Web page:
By Mary Ann Chacko
Early December I saw a trailer parked opposite my apartment building in uptown Manhattan. Soon afterwards, the adjacent footpath was lit up with light bulbs. A few days later, there appeared freshly cut Christmas trees for sale. Initially, I did not connect the trailer and the trees. Since the footpath was adjacent to Rite Aid, a drugstore chain which sells various every day products, I thought the chain was selling the trees. What drew me to the Christmas trees was their freshly-cut intoxicating smell!
Since Christmas is right around the corner, I knew the trees will be gone soon. So a couple of days ago, I took my camera and went for a stroll. While I was walking on the sidewalk taking pictures of the trees, I saw a guy selling a tree to a couple. I reached the scene just as he was wrapping the tree for them. The trees are inserted into a red machine and they come out wrapped in plastic netting.
When I looked up from my camera, I noticed two guys seated under an awning fixed to the trailer. They were watching me. Suddenly it occurred to me that the people living in the trailer were the ones selling the trees. I felt a tad self-conscious and awkward as I was taking pictures without permission. I walked up to the guys to ask their permission. They spoke with a heavy French accent and told me I could take pictures as long as I didn’t turn them into celebrities!
Seeing my University ID card dangling from my neck, they asked, ‘You are not from the press, are you?’ I told I was a student who lived in the opposite building. We got talking and they told me they were from Montreal. That truly broke the ice! I told them of my student days in Montreal and how much I loved that city.
All three of them were French-Canadians and university students who had decided to travel to NYC to sell freshly cut Christmas trees to make some extra bucks for school. They bought the trees from a Christmas Tree farm in North Carolina. Apparently, North Carolina ranks second in the U.S. for Christmas Tree production, behind Oregon.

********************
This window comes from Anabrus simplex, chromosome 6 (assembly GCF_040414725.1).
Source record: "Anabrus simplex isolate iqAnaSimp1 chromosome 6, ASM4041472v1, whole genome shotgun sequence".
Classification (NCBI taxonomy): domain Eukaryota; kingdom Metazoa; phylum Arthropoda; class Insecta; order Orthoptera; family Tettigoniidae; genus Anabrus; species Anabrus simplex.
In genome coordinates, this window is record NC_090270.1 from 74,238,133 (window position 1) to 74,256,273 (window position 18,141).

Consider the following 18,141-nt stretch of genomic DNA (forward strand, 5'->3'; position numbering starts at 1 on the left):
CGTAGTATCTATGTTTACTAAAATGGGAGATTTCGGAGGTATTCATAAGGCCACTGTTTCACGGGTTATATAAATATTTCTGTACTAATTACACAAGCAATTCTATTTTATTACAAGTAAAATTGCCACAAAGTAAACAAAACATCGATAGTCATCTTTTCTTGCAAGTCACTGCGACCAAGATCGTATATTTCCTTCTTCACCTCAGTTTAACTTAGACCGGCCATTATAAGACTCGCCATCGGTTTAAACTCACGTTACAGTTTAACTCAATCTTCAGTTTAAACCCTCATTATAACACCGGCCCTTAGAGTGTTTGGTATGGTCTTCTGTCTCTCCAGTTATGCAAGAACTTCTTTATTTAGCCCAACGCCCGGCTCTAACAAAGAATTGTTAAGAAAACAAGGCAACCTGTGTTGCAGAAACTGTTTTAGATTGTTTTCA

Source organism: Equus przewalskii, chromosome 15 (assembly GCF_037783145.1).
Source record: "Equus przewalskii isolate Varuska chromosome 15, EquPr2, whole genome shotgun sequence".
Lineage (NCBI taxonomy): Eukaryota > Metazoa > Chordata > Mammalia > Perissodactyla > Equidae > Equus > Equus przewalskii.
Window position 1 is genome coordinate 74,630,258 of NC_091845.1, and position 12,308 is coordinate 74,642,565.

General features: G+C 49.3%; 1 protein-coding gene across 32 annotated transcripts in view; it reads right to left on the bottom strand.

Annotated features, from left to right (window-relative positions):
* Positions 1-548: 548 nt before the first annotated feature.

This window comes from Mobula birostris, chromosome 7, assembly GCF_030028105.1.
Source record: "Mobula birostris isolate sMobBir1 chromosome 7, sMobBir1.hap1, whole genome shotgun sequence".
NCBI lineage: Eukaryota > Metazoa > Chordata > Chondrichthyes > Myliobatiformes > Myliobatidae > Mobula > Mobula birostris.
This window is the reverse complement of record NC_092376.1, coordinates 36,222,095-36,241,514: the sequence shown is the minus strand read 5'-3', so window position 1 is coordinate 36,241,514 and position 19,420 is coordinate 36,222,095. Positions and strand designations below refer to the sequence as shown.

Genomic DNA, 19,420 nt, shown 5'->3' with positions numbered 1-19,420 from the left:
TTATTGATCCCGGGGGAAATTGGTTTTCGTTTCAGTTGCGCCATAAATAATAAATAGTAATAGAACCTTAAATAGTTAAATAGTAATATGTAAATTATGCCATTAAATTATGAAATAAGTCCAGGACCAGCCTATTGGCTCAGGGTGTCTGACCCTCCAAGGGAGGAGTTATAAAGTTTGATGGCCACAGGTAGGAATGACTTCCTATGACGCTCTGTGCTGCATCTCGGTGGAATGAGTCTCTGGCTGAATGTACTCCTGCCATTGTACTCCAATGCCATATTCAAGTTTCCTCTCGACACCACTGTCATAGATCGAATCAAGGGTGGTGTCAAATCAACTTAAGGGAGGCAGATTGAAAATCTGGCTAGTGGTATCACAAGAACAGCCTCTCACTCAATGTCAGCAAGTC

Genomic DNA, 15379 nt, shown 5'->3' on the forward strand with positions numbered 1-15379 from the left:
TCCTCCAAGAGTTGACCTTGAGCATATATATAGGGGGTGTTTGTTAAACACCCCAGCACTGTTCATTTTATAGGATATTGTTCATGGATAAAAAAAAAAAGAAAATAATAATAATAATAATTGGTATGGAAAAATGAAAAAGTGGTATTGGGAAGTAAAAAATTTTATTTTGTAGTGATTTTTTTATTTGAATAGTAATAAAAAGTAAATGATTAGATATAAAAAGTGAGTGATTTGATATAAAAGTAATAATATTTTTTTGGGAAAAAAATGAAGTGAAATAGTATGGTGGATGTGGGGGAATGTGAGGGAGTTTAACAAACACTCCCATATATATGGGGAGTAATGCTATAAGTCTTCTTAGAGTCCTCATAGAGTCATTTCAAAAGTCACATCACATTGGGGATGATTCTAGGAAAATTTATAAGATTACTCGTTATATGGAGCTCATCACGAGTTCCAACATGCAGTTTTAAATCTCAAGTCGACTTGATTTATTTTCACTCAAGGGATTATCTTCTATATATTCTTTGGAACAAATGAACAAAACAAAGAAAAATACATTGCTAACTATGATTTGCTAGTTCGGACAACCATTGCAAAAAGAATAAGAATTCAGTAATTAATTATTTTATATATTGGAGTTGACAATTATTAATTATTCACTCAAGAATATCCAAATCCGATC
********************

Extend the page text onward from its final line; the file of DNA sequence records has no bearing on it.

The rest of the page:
The three of them intended to get back home in time for Christmas. I asked them what they would do with the left-over trees that didn’t get sold. They hoped they wouldn’t have to throw away any trees. On the 24th, they usually sell the trees on a discount price and were certain that all of them would be sold out.
While they loved NYC, the young men were extremely bothered by the poor waste management in the city. While things were not perfect in Canada, they were very appreciative of the systematic and efficient waste disposal system in Canadian cities. They told me that even the plastic netting used to wrap the Christmas trees bothered them but unfortunately there was little they could do about that.
While we were chatting I noticed a beautiful lighted globe on the table and asked them why they had brought the globe along. They said, ‘Ah! This was found by John (name changed). He is a geographer. He found it in a garbage bin here. The bulb inside the globe had fused and the owner couldn’t even bother to change the bulb! We just changed the bulb.’ They, then, proceeded to find my city of Cochin on the globe. Since Cochin wasn’t on the globe, I introduced them to Trivandrum/Thiruvananthapuram, my capital city.
We spent some time talking about India. I was eager to know what they had heard and read about India. As we were talking, a guy walked up with bags of food, and they said, ‘Spaghetti is here!’ Realizing it was their dinner time, I bid goodbye to them. They told me that the dinner – spaghetti with meat balls and a bottle of red wine – had been provided by a guy who lived in one of the adjacent buildings. They said that many kind neighbors had fed them on numerous occasions.
New York City!! You never ever cease to surprise me!
Mary Ann Chacko is a doctoral student in the Department of Curriculum and Teaching at Teachers College, Columbia University. Her dissertation examines the Student Police Cadet program implemented in government schools across Kerala, India with a focus on adolescent citizenship and school-community relations. She is an Editor of Cafe Dissensus. Read more of her work on her blog, Chintavishta.
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Read the latest issue of Cafe Dissensus Magazine on ‘Gorkhaland’, edited by Dr. Rajendra Prasad Dhakal, Principal, Kalimpong College, Kalimpong, Darjeeling, WB, India.